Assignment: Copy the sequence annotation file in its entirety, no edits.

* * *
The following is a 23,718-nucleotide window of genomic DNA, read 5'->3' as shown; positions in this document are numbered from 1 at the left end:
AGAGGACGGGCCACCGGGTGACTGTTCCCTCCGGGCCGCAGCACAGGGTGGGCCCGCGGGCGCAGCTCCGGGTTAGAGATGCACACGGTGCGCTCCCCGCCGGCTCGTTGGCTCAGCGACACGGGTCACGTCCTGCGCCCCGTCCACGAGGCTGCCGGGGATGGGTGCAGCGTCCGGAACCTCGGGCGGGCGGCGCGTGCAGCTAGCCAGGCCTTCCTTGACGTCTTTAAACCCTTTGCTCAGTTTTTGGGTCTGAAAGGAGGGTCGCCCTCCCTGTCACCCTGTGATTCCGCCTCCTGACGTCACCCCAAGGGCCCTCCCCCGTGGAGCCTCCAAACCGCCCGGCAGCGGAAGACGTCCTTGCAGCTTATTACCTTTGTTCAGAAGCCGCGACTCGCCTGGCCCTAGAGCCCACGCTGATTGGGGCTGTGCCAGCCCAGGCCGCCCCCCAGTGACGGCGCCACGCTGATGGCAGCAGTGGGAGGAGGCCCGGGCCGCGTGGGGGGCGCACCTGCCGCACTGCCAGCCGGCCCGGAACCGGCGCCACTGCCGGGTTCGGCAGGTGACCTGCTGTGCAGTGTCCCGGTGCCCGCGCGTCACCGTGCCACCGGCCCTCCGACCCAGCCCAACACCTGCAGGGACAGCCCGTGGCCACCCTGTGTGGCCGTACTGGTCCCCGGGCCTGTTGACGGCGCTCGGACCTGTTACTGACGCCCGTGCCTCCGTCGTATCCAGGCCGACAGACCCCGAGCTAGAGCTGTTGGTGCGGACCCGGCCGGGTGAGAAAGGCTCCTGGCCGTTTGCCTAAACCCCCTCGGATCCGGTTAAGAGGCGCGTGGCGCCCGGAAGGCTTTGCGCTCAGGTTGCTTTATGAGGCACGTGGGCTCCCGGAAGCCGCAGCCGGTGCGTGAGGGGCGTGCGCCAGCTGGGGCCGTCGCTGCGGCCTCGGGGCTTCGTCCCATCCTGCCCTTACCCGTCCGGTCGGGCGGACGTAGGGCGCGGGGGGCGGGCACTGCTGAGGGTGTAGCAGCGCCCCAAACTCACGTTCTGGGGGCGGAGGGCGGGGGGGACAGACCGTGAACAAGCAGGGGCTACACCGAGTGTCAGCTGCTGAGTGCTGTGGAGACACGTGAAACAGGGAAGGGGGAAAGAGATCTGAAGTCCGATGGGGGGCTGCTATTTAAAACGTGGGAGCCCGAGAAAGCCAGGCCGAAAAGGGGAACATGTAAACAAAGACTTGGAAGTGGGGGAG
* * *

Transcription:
The following is a 23,718-nucleotide window of genomic DNA, read 5'->3' as shown; positions in this document are numbered from 1 at the left end:
AGAGGACGGGCCACCGGGTGACTGTTCCCTCCGGGCCGCAGCACAGGGTGGGCCCGCGGGCGCAGCTCCGGGTTAGAGATGCACACGGTGCGCTCCCCGCCGGCTCGTTGGCTCAGCGACACGGGTCACGTCCTGCGCCCCGTCCACGAGGCTGCCGGGGATGGGTGCAGCGTCCGGAACCTCGGGCGGGCGGCGCGTGCAGCTAGCCAGGCCTTCCTTGACGTCTTTAAACCCTTTGCTCAGTTTTTGGGTCTGAAAGGAGGGTCGCCCTCCCTGTCACCCTGTGATTCCGCCTCCTGACGTCACCCCAAGGGCCCTCCCCCGTGGAGCCTCCAAACCGCCCGGCAGCGGAAGACGTCCTTGCAGCTTATTACCTTTGTTCAGAAGCCGCGACTCGCCTGGCCCTAGAGCCCACGCTGATTGGGGCTGTGCCAGCCCAGGCCGCCCCCCAGTGACGGCGCCACGCTGATGGCAGCAGTGGGAGGAGGCCCGGGCCGCGTGGGGGGCGCACCTGCCGCACTGCCAGCCGGCCCGGAACCGGCGCCACTGCCGGGTTCGGCAGGTGACCTGCTGTGCAGTGTCCCGGTGCCCGCGCGTCACCGTGCCACCGGCCCTCCGACCCAGCCCAACACCTGCAGGGACAGCCCGTGGCCACCCTGTGTGGCCGTACTGGTCCCCGGGCCTGTTGACGGCGCTCGGACCTGTTACTGACGCCCGTGCCTCCGTCGTATCCAGGCCGACAGACCCCGAGCTAGAGCTGTTGGTGCGGACCCGGCCGGGTGAGAAAGGCTCCTGGCCGTTTGCCTAAACCCCCTCGGATCCGGTTAAGAGGCGCGTGGCGCCCGGAAGGCTTTGCGCTCAGGTTGCTTTATGAGGCACGTGGGCTCCCGGAAGCCGCAGCCGGTGCGTGAGGGGCGTGCGCCAGCTGGGGCCGTCGCTGCGGCCTCGGGGCTTCGTCCCATCCTGCCCTTACCCGTCCGGTCGGGCGGACGTAGGGCGCGGGGGGCGGGCACTGCTGAGGGTGTAGCAGCGCCCCAAACTCACGTTCTGGGGGCGGAGGGCGGGGGGGACAGACCGTGAACAAGCAGGGGCTACACCGAGTGTCAGCTGCTGAGTGCTGTGGAGACACGTGAAACAGGGAAGGGGGAAAGAGATCTGAAGTCCGATGGGGGGCTGCTATTTAAAACGTGGGAGCCCGAGAAAGCCAGGCCGAAAAGGGGAACATGTAAACAAAGACTTGGAAGTGGGGGAG